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Conference Paper: Profiling biomolecules at cell-biomaterial interface by quantitative proteomics

TitleProfiling biomolecules at cell-biomaterial interface by quantitative proteomics
Authors
Issue Date2010
PublisherTERMIS-NA.
Citation
The 2010 North America Conference of the Tissue Engineering and Regenerative Medicine International Society (TERMIS-NA 2010), Orlando, FL., 5-8 December 2010. How to Cite?
Abstract
INTRODUCTION: Implant surface structure and chemistry determines the contacting cell’s fate. Therefore, the fate of those cells directly affect bone-implant incorporation in clinical practice1-5. However, how these chemical and mechanical signals translating to cellular responses are not yet known. The major drawback is a lack of systematic study of cellbiomaterial interaction in terms of protein expression, specifically, at the attachment interface between the cell and biomaterial (adherence surface, AS). Therefore, we have proposed to unbiasedly identify the biomolecules at the interface by proteomics. This method combines the use of a subcellular fractionation with quantitative mass …
DescriptionSession: Controlling Microenvironment and Cell Fate: abstract no. 789
Persistent Identifierhttp://hdl.handle.net/10722/160358

 

DC FieldValueLanguage
dc.contributor.authorTong, WYen_US
dc.contributor.authorLiang, YMen_US
dc.contributor.authorTam, Ven_US
dc.contributor.authorYip, HKen_US
dc.contributor.authorKao, YTen_US
dc.contributor.authorCheung, KMCen_US
dc.contributor.authorYeung, KWKen_US
dc.contributor.authorLam, YWen_US
dc.date.accessioned2012-08-16T06:08:35Z-
dc.date.available2012-08-16T06:08:35Z-
dc.date.issued2010en_US
dc.identifier.citationThe 2010 North America Conference of the Tissue Engineering and Regenerative Medicine International Society (TERMIS-NA 2010), Orlando, FL., 5-8 December 2010.en_US
dc.identifier.urihttp://hdl.handle.net/10722/160358-
dc.descriptionSession: Controlling Microenvironment and Cell Fate: abstract no. 789-
dc.description.abstractINTRODUCTION: Implant surface structure and chemistry determines the contacting cell’s fate. Therefore, the fate of those cells directly affect bone-implant incorporation in clinical practice1-5. However, how these chemical and mechanical signals translating to cellular responses are not yet known. The major drawback is a lack of systematic study of cellbiomaterial interaction in terms of protein expression, specifically, at the attachment interface between the cell and biomaterial (adherence surface, AS). Therefore, we have proposed to unbiasedly identify the biomolecules at the interface by proteomics. This method combines the use of a subcellular fractionation with quantitative mass …-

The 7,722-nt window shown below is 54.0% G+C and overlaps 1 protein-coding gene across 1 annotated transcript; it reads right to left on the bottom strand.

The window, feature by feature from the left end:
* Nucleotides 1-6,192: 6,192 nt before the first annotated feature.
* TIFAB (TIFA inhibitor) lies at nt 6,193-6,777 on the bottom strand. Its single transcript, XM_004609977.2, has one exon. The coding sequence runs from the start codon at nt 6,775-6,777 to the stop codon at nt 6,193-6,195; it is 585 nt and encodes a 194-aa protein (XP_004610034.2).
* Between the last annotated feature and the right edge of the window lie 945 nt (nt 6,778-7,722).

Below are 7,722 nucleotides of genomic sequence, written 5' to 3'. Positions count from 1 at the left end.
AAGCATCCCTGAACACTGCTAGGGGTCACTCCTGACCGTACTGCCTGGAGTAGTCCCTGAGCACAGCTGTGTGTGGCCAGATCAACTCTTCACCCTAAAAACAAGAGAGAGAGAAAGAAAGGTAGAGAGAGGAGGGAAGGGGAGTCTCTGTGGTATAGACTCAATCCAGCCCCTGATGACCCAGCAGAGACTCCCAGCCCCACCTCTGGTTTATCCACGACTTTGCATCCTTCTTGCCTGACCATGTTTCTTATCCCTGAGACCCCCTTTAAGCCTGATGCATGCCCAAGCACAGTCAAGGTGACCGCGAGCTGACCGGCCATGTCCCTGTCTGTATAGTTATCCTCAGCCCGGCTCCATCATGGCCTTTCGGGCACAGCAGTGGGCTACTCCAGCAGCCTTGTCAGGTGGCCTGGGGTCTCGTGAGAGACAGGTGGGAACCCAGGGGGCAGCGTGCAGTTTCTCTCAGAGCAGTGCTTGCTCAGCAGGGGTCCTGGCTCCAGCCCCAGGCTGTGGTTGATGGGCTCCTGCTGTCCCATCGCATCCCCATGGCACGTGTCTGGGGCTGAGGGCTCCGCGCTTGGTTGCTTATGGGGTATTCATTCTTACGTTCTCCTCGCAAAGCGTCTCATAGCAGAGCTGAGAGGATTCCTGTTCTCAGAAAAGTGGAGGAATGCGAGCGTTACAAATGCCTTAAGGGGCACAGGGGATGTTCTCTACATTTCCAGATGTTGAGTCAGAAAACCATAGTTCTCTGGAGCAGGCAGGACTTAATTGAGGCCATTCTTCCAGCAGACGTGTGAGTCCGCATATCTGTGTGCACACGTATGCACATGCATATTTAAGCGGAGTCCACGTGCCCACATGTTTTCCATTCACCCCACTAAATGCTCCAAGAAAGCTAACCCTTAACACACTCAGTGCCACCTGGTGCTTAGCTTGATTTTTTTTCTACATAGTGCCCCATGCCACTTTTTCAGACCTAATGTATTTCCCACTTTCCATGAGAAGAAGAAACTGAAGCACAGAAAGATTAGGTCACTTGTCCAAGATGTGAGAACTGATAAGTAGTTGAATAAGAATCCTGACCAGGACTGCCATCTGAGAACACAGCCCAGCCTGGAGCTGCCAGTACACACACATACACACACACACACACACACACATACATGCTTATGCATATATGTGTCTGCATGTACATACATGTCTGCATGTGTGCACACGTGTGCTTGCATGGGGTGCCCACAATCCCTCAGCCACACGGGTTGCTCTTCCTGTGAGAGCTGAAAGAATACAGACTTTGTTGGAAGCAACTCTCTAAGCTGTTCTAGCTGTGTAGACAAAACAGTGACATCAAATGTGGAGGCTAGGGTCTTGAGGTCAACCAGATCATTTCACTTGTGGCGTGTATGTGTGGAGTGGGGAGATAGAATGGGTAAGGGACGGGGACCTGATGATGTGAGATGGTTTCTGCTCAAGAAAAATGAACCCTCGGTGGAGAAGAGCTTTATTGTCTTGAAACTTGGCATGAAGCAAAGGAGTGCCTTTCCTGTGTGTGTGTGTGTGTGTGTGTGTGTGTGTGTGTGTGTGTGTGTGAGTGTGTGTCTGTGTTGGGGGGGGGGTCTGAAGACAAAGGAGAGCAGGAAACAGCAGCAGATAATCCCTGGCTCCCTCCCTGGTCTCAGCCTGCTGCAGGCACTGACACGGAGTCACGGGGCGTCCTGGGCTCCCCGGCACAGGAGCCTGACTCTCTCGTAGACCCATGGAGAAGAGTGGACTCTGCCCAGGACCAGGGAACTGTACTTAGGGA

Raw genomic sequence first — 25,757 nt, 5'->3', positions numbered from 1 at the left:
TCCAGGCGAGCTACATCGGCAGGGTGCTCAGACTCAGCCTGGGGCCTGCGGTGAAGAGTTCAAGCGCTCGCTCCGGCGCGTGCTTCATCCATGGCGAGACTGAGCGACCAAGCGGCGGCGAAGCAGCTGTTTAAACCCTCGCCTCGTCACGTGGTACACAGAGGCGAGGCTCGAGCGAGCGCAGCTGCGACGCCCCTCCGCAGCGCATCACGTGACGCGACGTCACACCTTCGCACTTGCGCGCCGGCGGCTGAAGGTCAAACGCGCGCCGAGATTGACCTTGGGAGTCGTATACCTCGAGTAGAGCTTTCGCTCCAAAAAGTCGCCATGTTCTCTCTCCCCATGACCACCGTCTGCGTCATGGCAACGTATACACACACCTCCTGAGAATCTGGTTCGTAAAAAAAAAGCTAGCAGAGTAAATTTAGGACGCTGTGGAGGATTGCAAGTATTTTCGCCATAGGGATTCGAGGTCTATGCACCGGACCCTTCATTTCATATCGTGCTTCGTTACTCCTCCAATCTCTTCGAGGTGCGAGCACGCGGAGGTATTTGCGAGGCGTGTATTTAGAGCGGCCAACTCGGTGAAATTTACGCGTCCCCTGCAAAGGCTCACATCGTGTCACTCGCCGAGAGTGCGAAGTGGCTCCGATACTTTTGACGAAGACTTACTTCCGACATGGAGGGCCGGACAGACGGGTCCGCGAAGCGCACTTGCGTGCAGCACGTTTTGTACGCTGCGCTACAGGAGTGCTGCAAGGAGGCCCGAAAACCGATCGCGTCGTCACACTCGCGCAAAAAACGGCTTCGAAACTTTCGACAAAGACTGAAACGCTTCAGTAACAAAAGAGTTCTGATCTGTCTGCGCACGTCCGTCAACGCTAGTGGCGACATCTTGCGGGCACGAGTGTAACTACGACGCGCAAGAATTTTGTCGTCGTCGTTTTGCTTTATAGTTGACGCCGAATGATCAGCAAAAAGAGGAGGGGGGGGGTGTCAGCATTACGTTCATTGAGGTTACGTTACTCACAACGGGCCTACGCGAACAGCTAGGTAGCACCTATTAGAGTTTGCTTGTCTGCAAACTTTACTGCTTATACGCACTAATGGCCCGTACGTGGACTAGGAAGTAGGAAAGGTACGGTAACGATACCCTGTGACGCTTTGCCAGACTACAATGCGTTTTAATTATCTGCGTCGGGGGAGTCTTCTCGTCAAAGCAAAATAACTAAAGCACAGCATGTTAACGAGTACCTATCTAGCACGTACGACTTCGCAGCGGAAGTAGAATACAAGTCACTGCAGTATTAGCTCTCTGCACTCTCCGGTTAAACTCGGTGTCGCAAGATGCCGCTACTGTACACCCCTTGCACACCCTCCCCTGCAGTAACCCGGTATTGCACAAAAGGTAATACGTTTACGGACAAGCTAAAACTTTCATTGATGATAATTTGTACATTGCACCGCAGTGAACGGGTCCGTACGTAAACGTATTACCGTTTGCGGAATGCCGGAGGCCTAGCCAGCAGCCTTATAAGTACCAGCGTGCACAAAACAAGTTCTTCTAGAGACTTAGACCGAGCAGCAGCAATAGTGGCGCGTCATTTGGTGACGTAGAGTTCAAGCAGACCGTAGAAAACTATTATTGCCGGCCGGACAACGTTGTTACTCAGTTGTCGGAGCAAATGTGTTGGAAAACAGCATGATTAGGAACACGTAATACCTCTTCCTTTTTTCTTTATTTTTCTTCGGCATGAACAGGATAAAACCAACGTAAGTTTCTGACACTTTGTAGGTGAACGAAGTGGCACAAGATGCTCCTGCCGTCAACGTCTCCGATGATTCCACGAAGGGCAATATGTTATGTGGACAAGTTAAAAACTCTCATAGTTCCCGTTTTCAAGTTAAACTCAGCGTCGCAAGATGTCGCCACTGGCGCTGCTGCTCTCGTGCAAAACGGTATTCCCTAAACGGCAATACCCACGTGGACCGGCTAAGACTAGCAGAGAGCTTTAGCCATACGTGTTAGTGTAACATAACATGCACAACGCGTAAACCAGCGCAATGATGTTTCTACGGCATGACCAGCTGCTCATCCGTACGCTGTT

dc.languageengen_US
dc.publisherTERMIS-NA.-
dc.relation.ispartofTERMIS-Americas 2010 Orlando Conferenceen_US
dc.rightsCreative Commons: Attribution 3.0 Hong Kong License-
dc.titleProfiling biomolecules at cell-biomaterial interface by quantitative proteomicsen_US
dc.typeConference_Paperen_US
dc.identifier.emailTam, V: vivtam@hku.hken_US
dc.identifier.emailKao, YT: rytkao@hkucc.hku.hken_US
dc.identifier.emailCheung, KMC: cheungmc@hku.hken_US
dc.identifier.emailYeung, KWK: wkkyeung@hku.hken_US
dc.identifier.emailLam, YW: yunwlam@cityu.edu.hk-
dc.identifier.authorityKao, YT=rp00481en_US
dc.identifier.authorityCheung, KMC=rp00387en_US
dc.identifier.authorityYeung, KWK=rp00309en_US
dc.description.naturepostprint-
dc.identifier.hkuros204564en_US
dc.publisher.placeUnited States-
dc.description.otherThe 2010 North America Conference of the Tissue Engineering and Regenerative Medicine International Society (TERMIS-NA 2010), Orlando, FL., 5-8 December 2010.-

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